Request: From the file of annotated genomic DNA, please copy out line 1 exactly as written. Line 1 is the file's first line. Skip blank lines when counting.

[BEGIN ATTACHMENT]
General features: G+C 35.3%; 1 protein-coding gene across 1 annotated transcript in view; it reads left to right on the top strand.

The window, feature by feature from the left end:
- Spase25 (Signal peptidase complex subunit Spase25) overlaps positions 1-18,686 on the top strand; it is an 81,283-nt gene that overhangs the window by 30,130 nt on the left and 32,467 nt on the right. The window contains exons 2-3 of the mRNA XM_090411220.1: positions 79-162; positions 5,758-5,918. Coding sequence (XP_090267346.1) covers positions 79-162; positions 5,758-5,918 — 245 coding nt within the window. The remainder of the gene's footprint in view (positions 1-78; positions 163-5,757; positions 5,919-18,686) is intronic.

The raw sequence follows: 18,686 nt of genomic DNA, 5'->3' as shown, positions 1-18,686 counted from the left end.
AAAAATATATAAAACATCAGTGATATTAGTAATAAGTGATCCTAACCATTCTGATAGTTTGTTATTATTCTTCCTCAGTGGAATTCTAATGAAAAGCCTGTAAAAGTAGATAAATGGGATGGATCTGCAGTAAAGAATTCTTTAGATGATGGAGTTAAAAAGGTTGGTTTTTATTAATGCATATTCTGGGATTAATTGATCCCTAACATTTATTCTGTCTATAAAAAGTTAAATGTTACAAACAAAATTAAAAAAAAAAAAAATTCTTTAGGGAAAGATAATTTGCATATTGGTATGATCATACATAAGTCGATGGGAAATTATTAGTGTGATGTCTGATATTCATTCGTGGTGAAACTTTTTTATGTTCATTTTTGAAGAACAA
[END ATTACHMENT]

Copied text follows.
General features: G+C 35.3%; 1 protein-coding gene across 1 annotated transcript in view; it reads left to right on the top strand.